007. Five Questions to Ask Your Heart + Gut Before You Press Publish

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Whenever I am writing, I feel instantly at home, more at peace, and more myself. The written word has always been a place of refuge for me. Practicing my courage muscle and placing my words, stories, thoughts, and ideas out into the universe these past few months has not been without hiccups, mess-ups, or a steep learning curve. Just as I hope for this corner of the internet to be encouraging, calming, and a place of quiet reprieve, I want to share words that are thoughtful, from the heart, and filled with integrity.

I’ve become more attuned to my intuition when I am writing. I’ll begin exploring a thought or a new sentence and my words begin to take form in the same way someone would begin setting the table and preparing to serve a nourishing meal. It isn’t perfect, it’s not all the way finished, and yet it is good and whole hearted and serving a purpose.

There will be other moments I’ll be writing and I will feel a slight tug or nudge in my heart. Maybe I’m writing around my shame instead of speaking directly into it, maybe I’m writing for my ego and the applause of others, or maybe I’m wanting to prove something to someone. Whatever the nudge is, I’ve learned to trust it by either pausing and getting down to what I’m avoiding or by simply redirecting my thoughts and moving in a direction that feels more congruent and authentic.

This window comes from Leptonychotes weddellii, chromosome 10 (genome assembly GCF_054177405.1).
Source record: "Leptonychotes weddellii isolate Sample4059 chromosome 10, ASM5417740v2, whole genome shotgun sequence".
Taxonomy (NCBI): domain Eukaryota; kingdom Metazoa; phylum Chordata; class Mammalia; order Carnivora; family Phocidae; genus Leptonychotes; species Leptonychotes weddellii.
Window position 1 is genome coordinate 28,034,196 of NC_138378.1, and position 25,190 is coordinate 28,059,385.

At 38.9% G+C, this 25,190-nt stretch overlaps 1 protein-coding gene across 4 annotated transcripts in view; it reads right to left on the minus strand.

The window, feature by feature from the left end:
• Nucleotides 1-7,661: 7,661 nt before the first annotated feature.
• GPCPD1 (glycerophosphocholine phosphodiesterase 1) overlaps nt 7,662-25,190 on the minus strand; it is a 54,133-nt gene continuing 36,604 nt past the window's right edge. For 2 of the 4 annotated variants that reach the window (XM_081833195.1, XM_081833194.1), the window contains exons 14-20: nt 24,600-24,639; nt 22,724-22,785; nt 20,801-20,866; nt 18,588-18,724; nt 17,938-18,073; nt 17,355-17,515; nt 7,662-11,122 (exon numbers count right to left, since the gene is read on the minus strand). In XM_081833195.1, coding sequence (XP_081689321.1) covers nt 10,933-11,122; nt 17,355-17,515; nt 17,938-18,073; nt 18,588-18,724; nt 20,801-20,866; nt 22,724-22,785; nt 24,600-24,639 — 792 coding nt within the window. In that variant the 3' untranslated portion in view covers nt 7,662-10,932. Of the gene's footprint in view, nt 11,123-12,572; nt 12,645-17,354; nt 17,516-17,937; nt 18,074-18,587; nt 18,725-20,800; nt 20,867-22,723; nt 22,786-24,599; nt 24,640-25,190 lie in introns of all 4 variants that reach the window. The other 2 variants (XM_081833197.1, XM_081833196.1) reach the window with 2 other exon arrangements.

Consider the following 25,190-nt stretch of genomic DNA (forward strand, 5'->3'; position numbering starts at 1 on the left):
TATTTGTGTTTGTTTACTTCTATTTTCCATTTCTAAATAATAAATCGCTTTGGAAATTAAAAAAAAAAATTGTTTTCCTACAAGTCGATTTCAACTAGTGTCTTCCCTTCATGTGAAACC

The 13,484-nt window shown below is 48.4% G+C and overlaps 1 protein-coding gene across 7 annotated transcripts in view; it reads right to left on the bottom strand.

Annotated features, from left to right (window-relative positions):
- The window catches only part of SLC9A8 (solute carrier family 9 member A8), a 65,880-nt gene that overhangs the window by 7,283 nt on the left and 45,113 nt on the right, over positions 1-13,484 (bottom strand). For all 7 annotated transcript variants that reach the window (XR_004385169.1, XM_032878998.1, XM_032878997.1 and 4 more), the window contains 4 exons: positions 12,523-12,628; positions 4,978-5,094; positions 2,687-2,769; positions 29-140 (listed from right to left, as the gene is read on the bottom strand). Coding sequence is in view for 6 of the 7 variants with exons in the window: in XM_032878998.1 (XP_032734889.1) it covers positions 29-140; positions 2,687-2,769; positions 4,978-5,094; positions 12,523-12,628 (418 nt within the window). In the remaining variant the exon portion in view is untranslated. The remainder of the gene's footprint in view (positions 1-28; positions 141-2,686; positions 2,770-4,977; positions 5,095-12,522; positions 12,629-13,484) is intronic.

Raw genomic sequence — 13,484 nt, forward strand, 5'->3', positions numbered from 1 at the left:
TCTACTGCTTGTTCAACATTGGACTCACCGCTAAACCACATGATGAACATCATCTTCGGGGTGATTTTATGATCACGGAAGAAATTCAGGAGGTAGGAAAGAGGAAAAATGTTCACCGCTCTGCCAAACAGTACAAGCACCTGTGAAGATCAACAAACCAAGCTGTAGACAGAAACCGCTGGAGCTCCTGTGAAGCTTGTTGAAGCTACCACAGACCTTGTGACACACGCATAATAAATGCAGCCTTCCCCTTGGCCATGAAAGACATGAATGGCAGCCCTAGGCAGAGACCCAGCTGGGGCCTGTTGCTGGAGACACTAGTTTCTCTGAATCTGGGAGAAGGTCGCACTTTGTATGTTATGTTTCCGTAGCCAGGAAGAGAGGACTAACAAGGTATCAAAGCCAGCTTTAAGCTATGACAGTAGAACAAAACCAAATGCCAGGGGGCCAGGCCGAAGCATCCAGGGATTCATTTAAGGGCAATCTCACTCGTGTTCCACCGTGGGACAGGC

As I write and certainly before I press publish, I hold a few questions for myself that serve as guard rails against people-pleasing, fear-mongering, and ego-dancing. I’d love to pass them along to you. I hope you too can begin attuning yourself to your intuition and that you are able to put your work into the world leading from a posture of personal integration and wholeness.

One. Am I writing the best version of the truth I know how or a cleaned up, tidier version of it?

I have never promised anywhere that I will be fully realistic or fully transparent in what I press publish on. I’ve never once considered making a statement like that because I am not interested in being fully transparent to the whole world. I think that would be asking too much of myself and my relationships. If you knew me well, you’d know that I have a close pocket of friendships and relationships that I consider deeply sacred. In keeping those sacred, that shows up as keeping them private. It’s the reason you don’t see my husband’s face on my instagram feed and the reason that I don’t talk in particularities about my work as a therapist. A lot of the stories are simply not mine to share.